The read-option works when you have a RB that can freeze a defense as well as QB that can identify the defensive point of attack, decide where the ball is going to go, and then get the ball there. A QB that not only has to be able to throw the ball but stuff it into the RBs chest well enough to fake out the defense and, most importantly, be able to run effectively enough to make defenses respect that option. VERY few teams will have the personnel capable of running this offense at the pro level. Right now there are three. Maybe four if Carolina ever finds a RB.

 

Defenses aren't ever going to 'stop' the read-option, just like they will never 'stop' the West Coast offense or New England's two TE set or the Greatest Show On Turf. What will keep the read-option from becoming all the rage in the NFL is the fact that it's very hard to find the personnel to effectively use it. 

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really good read.. the only problem i have with the "defenses will do their homework and will eventually stop it", is that - you don't think offenses that run the R.O. won't likewise do their homework to build on the concepts and make adjustments?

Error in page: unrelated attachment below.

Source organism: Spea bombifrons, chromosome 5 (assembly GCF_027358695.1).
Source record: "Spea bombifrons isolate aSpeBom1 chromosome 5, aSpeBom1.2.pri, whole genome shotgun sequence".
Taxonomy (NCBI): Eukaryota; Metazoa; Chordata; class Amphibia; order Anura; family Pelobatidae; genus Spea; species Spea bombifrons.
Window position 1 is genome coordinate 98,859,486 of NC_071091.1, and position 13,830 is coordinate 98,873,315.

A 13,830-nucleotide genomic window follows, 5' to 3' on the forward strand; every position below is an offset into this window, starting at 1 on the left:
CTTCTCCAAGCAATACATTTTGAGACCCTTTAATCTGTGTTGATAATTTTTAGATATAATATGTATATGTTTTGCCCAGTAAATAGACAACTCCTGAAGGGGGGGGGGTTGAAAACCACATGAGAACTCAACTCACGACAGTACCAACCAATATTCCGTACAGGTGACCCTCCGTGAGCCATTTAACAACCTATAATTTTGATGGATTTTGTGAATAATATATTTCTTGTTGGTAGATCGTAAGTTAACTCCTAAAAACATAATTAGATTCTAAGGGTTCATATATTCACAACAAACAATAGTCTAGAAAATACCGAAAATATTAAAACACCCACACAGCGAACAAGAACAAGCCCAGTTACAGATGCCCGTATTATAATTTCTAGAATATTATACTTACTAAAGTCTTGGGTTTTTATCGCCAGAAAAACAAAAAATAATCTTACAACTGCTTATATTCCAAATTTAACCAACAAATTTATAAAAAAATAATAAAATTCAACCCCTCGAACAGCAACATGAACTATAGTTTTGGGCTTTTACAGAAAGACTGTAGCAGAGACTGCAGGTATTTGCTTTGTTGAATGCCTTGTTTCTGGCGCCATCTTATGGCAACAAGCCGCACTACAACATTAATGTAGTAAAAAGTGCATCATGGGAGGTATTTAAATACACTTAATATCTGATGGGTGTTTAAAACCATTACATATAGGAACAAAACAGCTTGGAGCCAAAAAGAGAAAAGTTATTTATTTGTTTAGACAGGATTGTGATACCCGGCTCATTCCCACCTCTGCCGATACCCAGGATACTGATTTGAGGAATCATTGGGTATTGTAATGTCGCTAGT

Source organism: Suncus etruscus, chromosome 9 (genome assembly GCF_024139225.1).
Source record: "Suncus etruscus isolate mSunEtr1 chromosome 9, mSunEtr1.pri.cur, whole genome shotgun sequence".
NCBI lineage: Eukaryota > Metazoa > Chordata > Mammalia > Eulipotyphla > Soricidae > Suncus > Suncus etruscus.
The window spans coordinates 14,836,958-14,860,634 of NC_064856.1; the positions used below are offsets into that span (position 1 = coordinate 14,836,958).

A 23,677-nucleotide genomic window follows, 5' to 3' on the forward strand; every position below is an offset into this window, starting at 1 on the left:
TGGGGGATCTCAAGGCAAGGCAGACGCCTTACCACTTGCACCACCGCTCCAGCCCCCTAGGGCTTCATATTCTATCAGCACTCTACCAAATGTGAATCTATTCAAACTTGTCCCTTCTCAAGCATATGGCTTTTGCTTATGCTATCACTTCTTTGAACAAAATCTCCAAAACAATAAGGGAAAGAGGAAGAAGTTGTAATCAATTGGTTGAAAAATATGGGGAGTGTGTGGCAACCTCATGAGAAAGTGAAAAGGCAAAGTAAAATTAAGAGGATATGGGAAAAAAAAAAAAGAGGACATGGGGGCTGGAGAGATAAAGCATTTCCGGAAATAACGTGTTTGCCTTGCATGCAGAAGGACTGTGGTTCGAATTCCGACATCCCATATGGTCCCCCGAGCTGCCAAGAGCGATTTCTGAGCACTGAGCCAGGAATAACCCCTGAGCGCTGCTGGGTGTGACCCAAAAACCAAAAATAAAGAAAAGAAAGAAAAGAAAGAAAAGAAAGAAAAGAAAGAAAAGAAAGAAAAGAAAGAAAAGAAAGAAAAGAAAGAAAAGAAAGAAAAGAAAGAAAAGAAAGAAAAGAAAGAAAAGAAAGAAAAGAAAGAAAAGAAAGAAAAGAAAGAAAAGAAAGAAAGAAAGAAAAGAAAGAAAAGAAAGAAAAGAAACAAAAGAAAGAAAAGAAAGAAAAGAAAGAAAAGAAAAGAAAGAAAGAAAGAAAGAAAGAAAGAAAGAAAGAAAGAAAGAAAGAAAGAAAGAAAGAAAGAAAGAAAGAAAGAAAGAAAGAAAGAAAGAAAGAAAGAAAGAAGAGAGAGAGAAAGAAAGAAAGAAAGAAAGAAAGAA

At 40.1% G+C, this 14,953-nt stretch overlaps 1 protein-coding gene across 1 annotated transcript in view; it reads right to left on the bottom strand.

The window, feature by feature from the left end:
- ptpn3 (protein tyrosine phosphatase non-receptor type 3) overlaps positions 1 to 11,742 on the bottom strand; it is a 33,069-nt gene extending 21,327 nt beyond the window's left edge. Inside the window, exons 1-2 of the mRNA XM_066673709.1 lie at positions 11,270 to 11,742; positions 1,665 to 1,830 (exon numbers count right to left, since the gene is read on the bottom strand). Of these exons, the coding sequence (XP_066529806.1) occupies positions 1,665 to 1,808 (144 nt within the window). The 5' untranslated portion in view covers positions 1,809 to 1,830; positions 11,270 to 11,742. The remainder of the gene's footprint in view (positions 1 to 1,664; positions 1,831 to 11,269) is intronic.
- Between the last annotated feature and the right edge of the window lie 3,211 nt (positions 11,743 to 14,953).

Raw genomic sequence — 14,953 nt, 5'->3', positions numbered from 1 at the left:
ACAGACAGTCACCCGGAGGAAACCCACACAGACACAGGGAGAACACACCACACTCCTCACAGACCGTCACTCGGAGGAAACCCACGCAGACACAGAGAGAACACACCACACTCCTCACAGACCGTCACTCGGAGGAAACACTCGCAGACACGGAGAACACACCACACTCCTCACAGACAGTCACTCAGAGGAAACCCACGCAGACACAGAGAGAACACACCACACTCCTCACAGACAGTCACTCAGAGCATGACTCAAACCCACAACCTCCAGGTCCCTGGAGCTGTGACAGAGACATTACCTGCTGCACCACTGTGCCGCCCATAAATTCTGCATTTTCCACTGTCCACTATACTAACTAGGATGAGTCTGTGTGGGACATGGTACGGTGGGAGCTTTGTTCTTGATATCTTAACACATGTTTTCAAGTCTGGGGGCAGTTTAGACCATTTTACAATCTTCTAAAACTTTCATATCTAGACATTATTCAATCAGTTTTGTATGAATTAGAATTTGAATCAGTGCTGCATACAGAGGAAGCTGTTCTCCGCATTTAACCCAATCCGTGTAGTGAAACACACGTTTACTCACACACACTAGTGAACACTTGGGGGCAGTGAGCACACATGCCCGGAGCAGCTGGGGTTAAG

I try to tell my buddies that, like defensive coordinators are laboring into the wee hours on stopping it and offensive coordinators are resting on their laurels drinking ****tails by the pool.  

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One more excellent article about what DC's were trying to do this offseason.

 

You can already see where DC's are going to still have serious issues

 

http://mmqb.si.com/2013/07/26/derek-mason-stanford-read-option/

 

STANFORD, Calif. — After learning the hard way that dual-threat quarterbacks like Colin Kaepernick, Robert Griffin III and Russell Wilson can’t be spied with a linebacker or bull-rushed by an end, defensive coaches across the league went back to school this offseason seeking an enlightenment that would make Aristotle proud.